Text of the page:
This Fall, Professor Sasha-Mae Eccleston joins us as an Assistant Professor specializing in Latin literature of the Roman empire. Coming from Pomona College, Prof. Eccleston received her M.Phil. from Oxford and Ph.D. from University of California, Berkeley, where she wrote a dissertation on Apuleius, now becoming a book entitled “Humanizing Speech: Apuleius and the Ethics of Narration”. With interests in reception and literary theory, she has written articles on the poetry of Anne Carson and Marvel Studio’s Thor, blogged about Spike Lee's Aristophanes adaptation Chi-raq, and is currently working on another large-scale project on reception of epic in the post-9/11 U.S.
Brown and the Deptment of Classics hosted the annual meeting of the Association of Ancient Historians (AAH) in the spring semester, May 4-6, 2017. Over 100 participants attended the event that took place on campus in Alumnae Hall.Professors John Bodel and Graham Oliver, the conference organizers, selected twenty-two papers that addressed a wide range of themes: Harbor Cultures, Refugees and Asylum, Contingency and the ancient economy, New Religions, Slaves and Family, and The Reception of Ancient Historians and Ancient History in the New World.
The Department of Classics is pleased to report the recent publication of two works by Professor Stratis Papaioannou. Professor Papaioannou is an Associate professor of Classics and also the Director of the Program of Medieval Studies.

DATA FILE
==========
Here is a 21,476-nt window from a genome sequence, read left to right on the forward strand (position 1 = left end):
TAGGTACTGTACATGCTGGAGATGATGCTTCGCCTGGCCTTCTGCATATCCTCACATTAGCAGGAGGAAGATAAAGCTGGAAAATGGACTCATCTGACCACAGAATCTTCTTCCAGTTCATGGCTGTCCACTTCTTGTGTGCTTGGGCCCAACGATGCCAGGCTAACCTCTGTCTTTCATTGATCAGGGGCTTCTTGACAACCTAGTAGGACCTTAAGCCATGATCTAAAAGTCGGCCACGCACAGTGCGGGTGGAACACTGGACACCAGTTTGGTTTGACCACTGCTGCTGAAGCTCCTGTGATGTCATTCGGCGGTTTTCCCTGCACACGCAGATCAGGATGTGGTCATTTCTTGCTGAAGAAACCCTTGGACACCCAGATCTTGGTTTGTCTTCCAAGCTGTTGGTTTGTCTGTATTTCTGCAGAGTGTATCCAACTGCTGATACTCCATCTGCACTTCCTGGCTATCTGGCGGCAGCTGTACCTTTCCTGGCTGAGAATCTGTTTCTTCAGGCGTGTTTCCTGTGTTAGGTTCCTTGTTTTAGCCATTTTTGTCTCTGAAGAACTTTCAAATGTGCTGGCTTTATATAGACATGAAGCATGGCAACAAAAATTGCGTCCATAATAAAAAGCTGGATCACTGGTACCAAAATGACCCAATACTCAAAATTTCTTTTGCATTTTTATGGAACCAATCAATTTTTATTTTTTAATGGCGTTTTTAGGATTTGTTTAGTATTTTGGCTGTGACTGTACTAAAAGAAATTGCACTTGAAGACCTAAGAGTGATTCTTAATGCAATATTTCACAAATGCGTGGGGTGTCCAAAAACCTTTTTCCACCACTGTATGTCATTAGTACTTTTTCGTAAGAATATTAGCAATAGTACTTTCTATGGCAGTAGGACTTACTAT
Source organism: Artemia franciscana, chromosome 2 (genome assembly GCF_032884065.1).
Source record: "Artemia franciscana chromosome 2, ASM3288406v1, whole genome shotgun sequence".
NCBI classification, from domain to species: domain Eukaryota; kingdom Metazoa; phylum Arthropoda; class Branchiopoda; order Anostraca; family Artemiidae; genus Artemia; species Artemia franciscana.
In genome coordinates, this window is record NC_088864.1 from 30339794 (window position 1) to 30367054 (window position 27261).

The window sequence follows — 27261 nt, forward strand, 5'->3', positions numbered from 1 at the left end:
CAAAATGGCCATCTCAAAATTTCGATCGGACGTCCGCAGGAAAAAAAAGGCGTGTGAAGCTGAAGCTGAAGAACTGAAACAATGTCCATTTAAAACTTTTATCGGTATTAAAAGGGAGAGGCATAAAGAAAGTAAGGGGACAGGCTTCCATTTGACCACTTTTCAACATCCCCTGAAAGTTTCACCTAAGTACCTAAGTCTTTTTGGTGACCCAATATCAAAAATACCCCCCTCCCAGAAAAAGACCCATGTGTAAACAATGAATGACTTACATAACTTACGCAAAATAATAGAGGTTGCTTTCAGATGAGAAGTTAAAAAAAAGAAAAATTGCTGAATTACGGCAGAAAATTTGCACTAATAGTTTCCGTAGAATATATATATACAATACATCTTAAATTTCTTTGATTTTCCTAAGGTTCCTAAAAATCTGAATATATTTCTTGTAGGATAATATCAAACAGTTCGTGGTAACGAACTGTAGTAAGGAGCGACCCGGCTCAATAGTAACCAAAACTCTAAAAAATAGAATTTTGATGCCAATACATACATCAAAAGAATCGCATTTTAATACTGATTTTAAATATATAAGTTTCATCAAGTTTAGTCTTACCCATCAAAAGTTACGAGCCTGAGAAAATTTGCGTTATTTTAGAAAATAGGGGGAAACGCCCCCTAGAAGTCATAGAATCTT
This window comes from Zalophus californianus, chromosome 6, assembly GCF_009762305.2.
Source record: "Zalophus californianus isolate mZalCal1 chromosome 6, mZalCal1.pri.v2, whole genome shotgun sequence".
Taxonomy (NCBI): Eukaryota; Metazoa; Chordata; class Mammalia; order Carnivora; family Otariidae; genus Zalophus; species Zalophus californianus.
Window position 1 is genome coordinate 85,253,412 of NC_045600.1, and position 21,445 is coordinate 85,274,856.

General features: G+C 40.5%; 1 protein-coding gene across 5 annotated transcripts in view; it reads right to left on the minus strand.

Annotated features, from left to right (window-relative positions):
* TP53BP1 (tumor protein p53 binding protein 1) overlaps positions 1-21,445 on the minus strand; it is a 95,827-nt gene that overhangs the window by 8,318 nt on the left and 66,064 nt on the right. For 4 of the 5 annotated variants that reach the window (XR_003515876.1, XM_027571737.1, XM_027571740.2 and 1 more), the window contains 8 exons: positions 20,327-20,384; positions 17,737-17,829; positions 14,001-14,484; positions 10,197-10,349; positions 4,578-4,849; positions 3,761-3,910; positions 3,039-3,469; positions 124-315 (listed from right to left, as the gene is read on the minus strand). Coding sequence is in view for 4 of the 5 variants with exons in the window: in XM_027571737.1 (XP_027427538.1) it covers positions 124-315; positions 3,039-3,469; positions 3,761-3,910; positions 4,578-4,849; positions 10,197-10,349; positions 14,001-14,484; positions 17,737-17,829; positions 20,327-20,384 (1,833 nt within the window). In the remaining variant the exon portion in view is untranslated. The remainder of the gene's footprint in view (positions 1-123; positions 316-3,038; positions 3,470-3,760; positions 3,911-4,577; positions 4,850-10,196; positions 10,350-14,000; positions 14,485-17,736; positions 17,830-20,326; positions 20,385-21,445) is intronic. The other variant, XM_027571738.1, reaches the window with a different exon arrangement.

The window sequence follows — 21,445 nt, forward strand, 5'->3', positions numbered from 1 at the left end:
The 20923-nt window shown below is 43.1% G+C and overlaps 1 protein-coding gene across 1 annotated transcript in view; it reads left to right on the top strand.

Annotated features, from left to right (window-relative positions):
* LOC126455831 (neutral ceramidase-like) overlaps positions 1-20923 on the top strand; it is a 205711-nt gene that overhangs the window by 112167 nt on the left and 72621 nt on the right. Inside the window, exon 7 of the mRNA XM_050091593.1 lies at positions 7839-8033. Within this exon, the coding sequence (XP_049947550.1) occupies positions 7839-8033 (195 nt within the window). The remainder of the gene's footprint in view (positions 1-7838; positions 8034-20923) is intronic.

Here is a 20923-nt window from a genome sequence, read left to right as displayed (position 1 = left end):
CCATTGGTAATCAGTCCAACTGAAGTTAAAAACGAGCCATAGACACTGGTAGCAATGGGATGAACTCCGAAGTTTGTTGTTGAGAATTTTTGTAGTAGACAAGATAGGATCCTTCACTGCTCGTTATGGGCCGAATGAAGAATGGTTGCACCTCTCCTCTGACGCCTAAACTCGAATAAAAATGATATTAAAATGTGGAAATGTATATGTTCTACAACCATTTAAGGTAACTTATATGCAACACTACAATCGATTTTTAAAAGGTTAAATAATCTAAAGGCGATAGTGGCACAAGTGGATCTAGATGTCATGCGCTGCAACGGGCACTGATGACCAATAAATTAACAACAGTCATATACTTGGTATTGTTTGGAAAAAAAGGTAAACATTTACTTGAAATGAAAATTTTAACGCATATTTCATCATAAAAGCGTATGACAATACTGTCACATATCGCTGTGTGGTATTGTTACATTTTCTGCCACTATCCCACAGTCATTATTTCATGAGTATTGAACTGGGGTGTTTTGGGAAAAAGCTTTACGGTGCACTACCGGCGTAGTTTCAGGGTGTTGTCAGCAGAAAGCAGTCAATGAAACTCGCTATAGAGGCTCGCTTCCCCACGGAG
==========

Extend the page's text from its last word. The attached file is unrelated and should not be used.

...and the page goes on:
A unique collection of nearly 300 books printed by the Venetian printer Aldus Manutius (ca. 1450-1515) represents the historical vestige of a time before John Carter Brown turned his sights to collecting Americana. Here, Isabel Thornton (Brown class of 2019) translates a passage from a 1524 edition of Homer's Iliad during a visit with Darrel Janzen's Introduction to Greek Literature class. As significant landmarks in the history of print, these “Aldines” showcase innovations in typography and book production – and provide students with an opportunity to try out their fluency in Greek and Latin. The JCB frequently offers workshops for Brown and RISD students and provides special tours for members of our extended community on an ongoing basis.
The Department of Classics is delighted to announce our very own Professor Johanna Hanink’s recent publication of her book, “The Classical Debt: Greek Antiquity in an Era of Austerity.” Professor Hanink’s book traces the idea of the metaphorical “debt” Western civilization owes to Greece for pioneering, and ultimately influencing, essential aspects of culture – everything from politics to fine art. It explores the role which that mode metaphorical debt has played in, among other things, the coverage of Greece's ongoing financial crisis.